TN Road Safety Policies Lower Traffic Deaths by 54% in 4 Years
Tamil Nadu has reduced road deaths by more than 54% since 2016 and road accidents by nearly 38%. Its wide-ranging policies offer a roadmap for other Indian states to do the same, even as vehicle sales increase across the country.
India loses 415 lives per day in road crashes, the most of any country across the globe. Tamil Nadu, with around 2 crore drivers’ licenses, a little over 3 crore registered vehicles, and one of the largest road networks in India has traditionally topped national rankings of states’ road accidents and deaths.
But the efforts by the Tamil Nadu administration aimed at raising road safety awareness and decreasing fatality on the roads offer lessons for the rest of the country. The state, which just received an award on road safety this week from the Centre, now has the national road transport ministry and the World Bank propagating the “Tamil Nadu model”: identifying the exact cause of fatalities, making sure ambulances reaching accident sites within 13 minutes, redesigning spots that were prone to accidents, and smoothing coordination among relevant agencies.
Related on The Swaddle:
A Supreme Court Committee on Road Safety in 2016 had set a target of reducing fatalities by 50% nationwide by 2020. At the time, with over 70,000 accidents killing 17,000 people, Tamil Nadu was the worst performer. Four years later, however, the state surpassed its target.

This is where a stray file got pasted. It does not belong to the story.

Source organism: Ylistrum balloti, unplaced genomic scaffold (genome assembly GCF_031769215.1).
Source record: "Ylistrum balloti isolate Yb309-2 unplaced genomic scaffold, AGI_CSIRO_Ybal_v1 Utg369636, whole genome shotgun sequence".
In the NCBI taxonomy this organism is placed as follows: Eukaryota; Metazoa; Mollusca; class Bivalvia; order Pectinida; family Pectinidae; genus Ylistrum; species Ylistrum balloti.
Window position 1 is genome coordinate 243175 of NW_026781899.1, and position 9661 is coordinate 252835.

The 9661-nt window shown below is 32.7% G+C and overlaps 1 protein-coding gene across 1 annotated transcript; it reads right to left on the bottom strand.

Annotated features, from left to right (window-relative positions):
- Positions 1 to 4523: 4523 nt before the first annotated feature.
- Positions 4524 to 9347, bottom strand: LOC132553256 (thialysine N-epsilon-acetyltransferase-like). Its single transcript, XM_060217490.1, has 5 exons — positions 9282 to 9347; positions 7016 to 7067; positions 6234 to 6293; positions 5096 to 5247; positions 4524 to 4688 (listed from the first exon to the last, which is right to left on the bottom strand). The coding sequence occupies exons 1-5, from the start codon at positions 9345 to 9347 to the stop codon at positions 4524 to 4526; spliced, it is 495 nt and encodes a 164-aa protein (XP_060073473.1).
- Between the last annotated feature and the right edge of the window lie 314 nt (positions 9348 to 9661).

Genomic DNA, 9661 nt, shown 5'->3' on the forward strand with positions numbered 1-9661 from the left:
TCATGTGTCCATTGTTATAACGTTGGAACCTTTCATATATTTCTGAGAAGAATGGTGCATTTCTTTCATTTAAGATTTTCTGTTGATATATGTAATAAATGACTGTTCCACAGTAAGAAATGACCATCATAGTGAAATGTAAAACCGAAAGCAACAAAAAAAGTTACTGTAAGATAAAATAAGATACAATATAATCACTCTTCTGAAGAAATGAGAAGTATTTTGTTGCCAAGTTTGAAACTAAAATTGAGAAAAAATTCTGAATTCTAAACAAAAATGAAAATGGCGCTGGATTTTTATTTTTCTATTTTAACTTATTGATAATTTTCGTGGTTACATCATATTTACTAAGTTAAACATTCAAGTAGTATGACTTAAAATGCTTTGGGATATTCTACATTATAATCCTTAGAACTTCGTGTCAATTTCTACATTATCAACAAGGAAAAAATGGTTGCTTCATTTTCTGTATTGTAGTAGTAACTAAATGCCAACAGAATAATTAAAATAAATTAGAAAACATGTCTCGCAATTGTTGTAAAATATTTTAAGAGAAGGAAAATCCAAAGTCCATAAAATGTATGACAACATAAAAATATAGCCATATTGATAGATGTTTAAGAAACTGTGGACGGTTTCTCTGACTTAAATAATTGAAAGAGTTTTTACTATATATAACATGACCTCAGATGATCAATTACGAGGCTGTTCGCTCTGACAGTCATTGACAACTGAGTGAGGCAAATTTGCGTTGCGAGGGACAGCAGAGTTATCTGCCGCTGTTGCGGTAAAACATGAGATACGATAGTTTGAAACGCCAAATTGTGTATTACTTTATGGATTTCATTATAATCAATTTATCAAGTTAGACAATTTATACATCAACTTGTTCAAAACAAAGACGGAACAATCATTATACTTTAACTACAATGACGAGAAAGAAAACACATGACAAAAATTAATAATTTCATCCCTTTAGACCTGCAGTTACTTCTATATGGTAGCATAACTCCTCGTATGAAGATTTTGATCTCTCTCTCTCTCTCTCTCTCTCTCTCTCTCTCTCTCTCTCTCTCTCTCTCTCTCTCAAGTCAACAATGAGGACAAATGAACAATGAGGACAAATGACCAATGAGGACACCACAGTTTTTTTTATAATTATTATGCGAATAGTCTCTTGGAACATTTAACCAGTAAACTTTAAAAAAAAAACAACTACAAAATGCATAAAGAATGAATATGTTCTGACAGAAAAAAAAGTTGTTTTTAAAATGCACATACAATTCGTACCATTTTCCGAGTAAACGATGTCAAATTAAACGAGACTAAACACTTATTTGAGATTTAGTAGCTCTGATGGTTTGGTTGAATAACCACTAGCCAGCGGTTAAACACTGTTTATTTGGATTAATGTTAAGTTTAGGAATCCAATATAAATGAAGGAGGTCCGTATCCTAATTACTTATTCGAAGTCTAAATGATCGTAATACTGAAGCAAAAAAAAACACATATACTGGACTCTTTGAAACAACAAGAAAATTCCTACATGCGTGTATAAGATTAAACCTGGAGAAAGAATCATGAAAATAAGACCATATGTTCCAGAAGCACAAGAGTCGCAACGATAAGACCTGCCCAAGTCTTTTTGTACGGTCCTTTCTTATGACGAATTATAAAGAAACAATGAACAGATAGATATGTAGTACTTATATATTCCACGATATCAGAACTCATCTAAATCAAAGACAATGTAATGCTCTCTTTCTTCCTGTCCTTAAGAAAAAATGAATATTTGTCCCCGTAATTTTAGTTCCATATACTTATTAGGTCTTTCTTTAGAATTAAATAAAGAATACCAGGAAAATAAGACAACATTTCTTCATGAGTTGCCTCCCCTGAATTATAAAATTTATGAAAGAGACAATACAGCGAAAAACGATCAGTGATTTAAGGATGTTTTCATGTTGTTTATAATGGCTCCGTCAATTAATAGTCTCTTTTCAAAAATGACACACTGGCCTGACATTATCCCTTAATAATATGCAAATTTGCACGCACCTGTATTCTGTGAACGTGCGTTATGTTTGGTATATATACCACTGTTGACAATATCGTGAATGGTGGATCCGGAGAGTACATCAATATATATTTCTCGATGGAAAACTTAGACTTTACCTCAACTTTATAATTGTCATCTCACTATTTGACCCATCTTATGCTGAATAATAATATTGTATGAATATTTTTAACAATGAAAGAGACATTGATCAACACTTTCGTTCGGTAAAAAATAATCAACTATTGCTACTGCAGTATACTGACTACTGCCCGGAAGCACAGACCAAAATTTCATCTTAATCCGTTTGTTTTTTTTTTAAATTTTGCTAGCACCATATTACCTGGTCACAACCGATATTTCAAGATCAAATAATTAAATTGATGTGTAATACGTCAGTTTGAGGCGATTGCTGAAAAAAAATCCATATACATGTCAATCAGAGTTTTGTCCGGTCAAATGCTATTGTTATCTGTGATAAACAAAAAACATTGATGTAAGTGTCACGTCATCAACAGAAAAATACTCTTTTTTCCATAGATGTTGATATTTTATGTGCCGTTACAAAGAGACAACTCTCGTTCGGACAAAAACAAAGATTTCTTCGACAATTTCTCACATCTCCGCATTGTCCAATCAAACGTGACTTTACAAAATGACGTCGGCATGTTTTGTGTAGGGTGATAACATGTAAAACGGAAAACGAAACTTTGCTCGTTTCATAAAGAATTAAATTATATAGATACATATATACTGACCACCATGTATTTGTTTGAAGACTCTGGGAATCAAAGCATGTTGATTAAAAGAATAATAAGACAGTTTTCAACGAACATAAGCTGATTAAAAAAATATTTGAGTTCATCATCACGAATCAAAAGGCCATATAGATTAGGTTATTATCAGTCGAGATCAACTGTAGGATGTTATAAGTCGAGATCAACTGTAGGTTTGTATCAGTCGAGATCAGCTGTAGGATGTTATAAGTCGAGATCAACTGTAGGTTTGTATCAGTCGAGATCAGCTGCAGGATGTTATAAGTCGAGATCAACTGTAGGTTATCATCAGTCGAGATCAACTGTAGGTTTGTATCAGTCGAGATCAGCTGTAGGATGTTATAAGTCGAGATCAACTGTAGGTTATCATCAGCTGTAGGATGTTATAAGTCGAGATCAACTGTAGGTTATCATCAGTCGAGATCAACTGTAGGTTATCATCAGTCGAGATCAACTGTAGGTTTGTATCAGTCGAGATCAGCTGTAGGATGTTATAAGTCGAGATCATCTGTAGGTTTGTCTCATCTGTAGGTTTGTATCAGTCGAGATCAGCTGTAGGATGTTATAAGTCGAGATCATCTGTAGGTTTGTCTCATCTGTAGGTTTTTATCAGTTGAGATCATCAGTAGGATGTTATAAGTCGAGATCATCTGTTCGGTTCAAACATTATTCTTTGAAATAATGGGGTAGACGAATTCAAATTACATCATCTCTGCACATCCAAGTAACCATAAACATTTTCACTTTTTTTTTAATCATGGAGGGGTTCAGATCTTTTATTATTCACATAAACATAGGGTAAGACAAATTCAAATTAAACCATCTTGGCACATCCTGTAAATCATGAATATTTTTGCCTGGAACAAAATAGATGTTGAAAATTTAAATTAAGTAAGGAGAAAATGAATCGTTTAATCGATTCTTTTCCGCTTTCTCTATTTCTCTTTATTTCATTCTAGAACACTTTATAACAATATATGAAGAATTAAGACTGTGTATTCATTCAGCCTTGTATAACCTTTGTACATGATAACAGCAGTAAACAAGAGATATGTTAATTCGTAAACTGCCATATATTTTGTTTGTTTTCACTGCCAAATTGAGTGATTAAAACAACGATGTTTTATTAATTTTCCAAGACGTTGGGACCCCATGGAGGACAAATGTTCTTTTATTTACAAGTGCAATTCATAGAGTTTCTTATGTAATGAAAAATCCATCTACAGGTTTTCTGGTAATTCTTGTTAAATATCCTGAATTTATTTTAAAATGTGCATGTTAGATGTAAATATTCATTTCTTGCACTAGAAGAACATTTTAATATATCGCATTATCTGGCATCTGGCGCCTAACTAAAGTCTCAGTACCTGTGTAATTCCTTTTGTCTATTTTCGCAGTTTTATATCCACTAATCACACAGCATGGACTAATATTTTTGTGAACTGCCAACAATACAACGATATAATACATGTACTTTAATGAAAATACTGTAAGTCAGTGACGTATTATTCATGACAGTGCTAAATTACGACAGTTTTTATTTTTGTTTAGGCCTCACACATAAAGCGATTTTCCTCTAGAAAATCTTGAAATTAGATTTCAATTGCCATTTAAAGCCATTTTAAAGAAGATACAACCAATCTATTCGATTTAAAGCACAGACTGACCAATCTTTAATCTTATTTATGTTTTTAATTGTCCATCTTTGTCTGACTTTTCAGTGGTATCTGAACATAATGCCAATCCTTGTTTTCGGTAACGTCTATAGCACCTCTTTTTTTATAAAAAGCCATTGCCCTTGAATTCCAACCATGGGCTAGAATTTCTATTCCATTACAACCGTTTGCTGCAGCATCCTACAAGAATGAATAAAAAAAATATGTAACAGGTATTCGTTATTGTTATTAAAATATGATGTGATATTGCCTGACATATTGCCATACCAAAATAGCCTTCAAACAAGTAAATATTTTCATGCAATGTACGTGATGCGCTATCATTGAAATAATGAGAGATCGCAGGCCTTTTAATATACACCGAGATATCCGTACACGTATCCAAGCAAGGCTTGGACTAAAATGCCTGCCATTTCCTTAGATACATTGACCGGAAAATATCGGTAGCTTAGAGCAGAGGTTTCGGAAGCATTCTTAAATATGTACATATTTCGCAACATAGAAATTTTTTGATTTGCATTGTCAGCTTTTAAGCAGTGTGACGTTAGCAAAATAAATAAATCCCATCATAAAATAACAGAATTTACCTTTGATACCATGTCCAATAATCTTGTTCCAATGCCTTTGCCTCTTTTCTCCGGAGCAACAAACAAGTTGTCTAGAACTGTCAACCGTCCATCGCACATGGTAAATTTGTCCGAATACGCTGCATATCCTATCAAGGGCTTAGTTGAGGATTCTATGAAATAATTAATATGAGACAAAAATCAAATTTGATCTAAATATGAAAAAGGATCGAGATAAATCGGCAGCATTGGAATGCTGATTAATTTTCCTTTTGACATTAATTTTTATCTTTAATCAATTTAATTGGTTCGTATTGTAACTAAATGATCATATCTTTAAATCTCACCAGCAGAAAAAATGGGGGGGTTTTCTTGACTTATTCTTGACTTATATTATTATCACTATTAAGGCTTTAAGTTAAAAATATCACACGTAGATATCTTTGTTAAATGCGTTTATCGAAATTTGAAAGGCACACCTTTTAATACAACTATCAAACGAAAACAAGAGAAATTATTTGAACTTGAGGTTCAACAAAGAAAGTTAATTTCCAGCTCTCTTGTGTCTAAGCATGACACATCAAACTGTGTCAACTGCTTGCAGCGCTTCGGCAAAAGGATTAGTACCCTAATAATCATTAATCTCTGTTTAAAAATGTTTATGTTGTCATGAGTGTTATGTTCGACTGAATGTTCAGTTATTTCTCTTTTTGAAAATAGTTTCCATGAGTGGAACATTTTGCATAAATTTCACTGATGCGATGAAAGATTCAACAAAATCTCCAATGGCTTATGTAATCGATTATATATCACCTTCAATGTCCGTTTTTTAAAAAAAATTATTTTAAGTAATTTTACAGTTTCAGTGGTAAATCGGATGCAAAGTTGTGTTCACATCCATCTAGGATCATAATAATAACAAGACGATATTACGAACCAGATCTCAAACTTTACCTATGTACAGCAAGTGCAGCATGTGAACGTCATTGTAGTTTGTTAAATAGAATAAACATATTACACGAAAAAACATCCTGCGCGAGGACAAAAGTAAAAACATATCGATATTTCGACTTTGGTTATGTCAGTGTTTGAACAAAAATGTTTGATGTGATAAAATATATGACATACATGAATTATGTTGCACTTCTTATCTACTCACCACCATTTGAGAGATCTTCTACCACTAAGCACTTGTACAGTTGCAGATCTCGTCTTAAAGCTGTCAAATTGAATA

The state curbed accidents and deaths by suspending around 4 lakh drivers’ licences for traffic offences including talking on the phone, being under influence, jumping traffic signals, and others. Additionally, 2,000 wine and beer shops along highways were shut in 2018 alone, and roads were redesigned to remove about 500 accident-prone “black spots.”
The state also focused heavily on road safety and awareness: road safety-related work was built into the annual performance appraisal of officers and included in school curricula; awareness lessons were mandated for two-wheeler riders caught without helmets.
In one of the most successful measures, the state government’s IT department collected real-time data on accidents, which enabled ambulances and patrol vehicles to be deployed in time to reach accident victims within the ‘golden hour’ i.e. when chances of saving a life are highest.
It also introduced the Integrated Road Accident Database—a road accident database management system developed and implemented with the help of the Indian Institute of Technology, Madras, National Information Centre—which enables the state to collate information related to road accidents, analyse the root cause of such accidents, and develop and implement data-led interventions to reduce accidents.
A sum of Rs 65 crore was set aside annually for such measures and was distributed through district collectors to departments like police, highways, health, and education. Thanks to these measures, the number of grievous injuries fell from 82,000 to 3,200 in November 2020.
Despite its success, there is a long road ahead for the state—the numbers in Tamil Nadu are so huge even after this fall, that it continues to top the list of road accidents.